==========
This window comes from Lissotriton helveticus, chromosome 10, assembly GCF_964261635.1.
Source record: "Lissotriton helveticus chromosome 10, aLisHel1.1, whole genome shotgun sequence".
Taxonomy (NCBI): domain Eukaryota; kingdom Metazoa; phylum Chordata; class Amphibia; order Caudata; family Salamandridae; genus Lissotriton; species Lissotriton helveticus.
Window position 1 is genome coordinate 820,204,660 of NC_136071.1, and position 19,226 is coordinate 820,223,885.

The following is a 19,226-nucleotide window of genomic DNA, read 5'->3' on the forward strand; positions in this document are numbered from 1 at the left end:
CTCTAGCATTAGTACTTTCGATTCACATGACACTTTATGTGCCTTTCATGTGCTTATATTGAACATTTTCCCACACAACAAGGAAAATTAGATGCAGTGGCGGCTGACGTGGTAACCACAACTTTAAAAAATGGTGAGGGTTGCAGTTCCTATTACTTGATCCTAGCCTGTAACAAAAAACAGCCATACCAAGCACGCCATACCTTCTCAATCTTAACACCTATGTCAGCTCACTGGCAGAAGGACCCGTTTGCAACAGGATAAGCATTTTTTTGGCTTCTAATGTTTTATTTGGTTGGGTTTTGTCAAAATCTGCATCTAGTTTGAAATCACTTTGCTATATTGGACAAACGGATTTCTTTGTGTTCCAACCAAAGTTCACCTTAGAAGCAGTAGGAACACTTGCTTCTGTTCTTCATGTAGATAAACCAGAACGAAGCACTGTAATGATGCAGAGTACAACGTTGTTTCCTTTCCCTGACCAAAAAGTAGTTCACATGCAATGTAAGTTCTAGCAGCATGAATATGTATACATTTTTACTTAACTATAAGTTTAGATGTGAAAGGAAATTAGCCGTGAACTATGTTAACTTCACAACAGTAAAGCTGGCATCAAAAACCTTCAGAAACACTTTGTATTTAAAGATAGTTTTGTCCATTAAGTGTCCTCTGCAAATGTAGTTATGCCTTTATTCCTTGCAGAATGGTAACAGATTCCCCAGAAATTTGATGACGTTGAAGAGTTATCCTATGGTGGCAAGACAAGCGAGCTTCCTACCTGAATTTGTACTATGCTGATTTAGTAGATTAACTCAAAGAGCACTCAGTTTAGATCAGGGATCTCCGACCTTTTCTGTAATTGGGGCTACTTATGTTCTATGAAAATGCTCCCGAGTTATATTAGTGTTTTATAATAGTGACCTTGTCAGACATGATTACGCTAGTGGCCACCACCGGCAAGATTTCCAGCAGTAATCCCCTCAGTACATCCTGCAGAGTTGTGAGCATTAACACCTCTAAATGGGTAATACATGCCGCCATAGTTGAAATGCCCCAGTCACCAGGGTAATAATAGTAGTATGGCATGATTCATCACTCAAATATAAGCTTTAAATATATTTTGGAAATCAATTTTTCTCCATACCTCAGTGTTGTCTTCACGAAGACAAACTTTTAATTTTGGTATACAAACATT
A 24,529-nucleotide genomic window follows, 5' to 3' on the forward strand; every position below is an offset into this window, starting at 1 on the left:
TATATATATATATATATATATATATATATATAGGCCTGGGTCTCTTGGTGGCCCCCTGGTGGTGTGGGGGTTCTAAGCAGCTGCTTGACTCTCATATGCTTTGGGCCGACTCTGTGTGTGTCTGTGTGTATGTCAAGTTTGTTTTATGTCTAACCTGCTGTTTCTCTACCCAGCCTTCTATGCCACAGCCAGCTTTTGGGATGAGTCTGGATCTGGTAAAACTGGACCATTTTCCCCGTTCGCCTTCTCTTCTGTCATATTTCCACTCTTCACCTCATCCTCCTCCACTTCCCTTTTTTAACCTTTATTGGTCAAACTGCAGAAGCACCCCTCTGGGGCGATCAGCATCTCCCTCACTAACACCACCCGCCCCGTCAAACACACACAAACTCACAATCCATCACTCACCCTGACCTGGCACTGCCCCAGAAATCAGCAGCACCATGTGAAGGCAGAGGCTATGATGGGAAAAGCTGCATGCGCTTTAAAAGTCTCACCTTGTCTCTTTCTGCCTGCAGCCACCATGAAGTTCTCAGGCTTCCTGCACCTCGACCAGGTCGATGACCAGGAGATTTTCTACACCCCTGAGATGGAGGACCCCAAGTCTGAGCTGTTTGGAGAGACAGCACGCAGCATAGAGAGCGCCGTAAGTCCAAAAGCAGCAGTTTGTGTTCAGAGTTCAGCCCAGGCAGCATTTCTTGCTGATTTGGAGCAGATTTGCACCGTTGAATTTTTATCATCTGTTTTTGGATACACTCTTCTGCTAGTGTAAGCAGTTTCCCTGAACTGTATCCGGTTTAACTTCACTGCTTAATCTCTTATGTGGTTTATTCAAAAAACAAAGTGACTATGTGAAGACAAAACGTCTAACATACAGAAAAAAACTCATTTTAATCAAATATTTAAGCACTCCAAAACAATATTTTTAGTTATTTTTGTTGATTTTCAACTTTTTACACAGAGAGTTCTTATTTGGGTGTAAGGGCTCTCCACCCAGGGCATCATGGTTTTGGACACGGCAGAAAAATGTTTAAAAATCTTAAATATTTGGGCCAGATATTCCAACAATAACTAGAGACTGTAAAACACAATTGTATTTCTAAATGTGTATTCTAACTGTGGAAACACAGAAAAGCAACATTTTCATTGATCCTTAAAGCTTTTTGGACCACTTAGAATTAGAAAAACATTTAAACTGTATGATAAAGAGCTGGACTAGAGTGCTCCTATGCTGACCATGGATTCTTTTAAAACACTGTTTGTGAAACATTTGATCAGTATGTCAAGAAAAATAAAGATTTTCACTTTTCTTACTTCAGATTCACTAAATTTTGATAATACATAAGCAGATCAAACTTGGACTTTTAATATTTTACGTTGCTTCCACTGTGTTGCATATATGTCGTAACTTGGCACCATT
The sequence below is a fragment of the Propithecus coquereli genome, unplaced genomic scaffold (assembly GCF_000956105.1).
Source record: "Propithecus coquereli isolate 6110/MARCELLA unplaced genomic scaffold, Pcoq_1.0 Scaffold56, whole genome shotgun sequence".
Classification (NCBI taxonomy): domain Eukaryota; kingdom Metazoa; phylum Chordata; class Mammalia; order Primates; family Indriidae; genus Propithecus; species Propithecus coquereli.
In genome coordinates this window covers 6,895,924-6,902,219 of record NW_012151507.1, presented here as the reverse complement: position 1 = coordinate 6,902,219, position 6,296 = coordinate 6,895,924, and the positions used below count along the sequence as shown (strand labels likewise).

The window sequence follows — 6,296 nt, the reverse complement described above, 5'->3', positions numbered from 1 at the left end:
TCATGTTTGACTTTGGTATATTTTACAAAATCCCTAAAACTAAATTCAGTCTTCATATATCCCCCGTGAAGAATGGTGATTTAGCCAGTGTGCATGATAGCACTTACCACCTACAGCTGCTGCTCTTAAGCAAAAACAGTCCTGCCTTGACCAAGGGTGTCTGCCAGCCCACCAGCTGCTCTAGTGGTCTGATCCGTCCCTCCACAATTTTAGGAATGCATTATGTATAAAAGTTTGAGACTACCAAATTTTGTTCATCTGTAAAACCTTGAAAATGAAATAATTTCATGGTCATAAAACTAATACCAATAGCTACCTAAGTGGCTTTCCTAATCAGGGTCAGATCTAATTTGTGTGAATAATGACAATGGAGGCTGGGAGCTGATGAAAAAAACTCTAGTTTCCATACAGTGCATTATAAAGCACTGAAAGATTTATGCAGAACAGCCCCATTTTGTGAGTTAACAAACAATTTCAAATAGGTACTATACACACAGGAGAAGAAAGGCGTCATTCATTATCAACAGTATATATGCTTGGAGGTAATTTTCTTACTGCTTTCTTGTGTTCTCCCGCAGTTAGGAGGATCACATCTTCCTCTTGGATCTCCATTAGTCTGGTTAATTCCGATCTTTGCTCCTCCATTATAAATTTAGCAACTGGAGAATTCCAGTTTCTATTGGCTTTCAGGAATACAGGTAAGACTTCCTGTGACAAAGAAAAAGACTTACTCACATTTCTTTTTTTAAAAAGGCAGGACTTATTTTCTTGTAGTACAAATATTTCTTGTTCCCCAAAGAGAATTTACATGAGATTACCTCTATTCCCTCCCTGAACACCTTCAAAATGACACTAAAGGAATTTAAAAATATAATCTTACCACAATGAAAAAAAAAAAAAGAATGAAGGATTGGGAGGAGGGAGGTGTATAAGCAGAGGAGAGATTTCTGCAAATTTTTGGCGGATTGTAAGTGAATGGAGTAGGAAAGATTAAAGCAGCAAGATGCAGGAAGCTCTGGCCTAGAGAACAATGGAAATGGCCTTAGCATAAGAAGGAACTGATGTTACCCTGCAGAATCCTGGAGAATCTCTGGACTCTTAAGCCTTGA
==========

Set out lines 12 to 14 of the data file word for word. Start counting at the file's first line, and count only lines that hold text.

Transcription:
In genome coordinates this window covers 6,895,924-6,902,219 of record NW_012151507.1, presented here as the reverse complement: position 1 = coordinate 6,902,219, position 6,296 = coordinate 6,895,924, and the positions used below count along the sequence as shown (strand labels likewise).

The window sequence follows — 6,296 nt, the reverse complement described above, 5'->3', positions numbered from 1 at the left end:
TCATGTTTGACTTTGGTATATTTTACAAAATCCCTAAAACTAAATTCAGTCTTCATATATCCCCCGTGAAGAATGGTGATTTAGCCAGTGTGCATGATAGCACTTACCACCTACAGCTGCTGCTCTTAAGCAAAAACAGTCCTGCCTTGACCAAGGGTGTCTGCCAGCCCACCAGCTGCTCTAGTGGTCTGATCCGTCCCTCCACAATTTTAGGAATGCATTATGTATAAAAGTTTGAGACTACCAAATTTTGTTCATCTGTAAAACCTTGAAAATGAAATAATTTCATGGTCATAAAACTAATACCAATAGCTACCTAAGTGGCTTTCCTAATCAGGGTCAGATCTAATTTGTGTGAATAATGACAATGGAGGCTGGGAGCTGATGAAAAAAACTCTAGTTTCCATACAGTGCATTATAAAGCACTGAAAGATTTATGCAGAACAGCCCCATTTTGTGAGTTAACAAACAATTTCAAATAGGTACTATACACACAGGAGAAGAAAGGCGTCATTCATTATCAACAGTATATATGCTTGGAGGTAATTTTCTTACTGCTTTCTTGTGTTCTCCCGCAGTTAGGAGGATCACATCTTCCTCTTGGATCTCCATTAGTCTGGTTAATTCCGATCTTTGCTCCTCCATTATAAATTTAGCAACTGGAGAATTCCAGTTTCTATTGGCTTTCAGGAATACAGGTAAGACTTCCTGTGACAAAGAAAAAGACTTACTCACATTTCTTTTTTTAAAAAGGCAGGACTTATTTTCTTGTAGTACAAATATTTCTTGTTCCCCAAAGAGAATTTACATGAGATTACCTCTATTCCCTCCCTGAACACCTTCAAAATGACACTAAAGGAATTTAAAAATATAATCTTACCACAATGAAAAAAAAAAAAAGAATGAAGGATTGGGAGGAGGGAGGTGTATAAGCAGAGGAGAGATTTCTGCAAATTTTTGGCGGATTGTAAGTGAATGGAGTAGGAAAGATTAAAGCAGCAAGATGCAGGAAGCTCTGGCCTAGAGAACAATGGAAATGGCCTTAGCATAAGAAGGAACTGATGTTACCCTGCAGAATCCTGGAGAATCTCTGGACTCTTAAGCCTTGA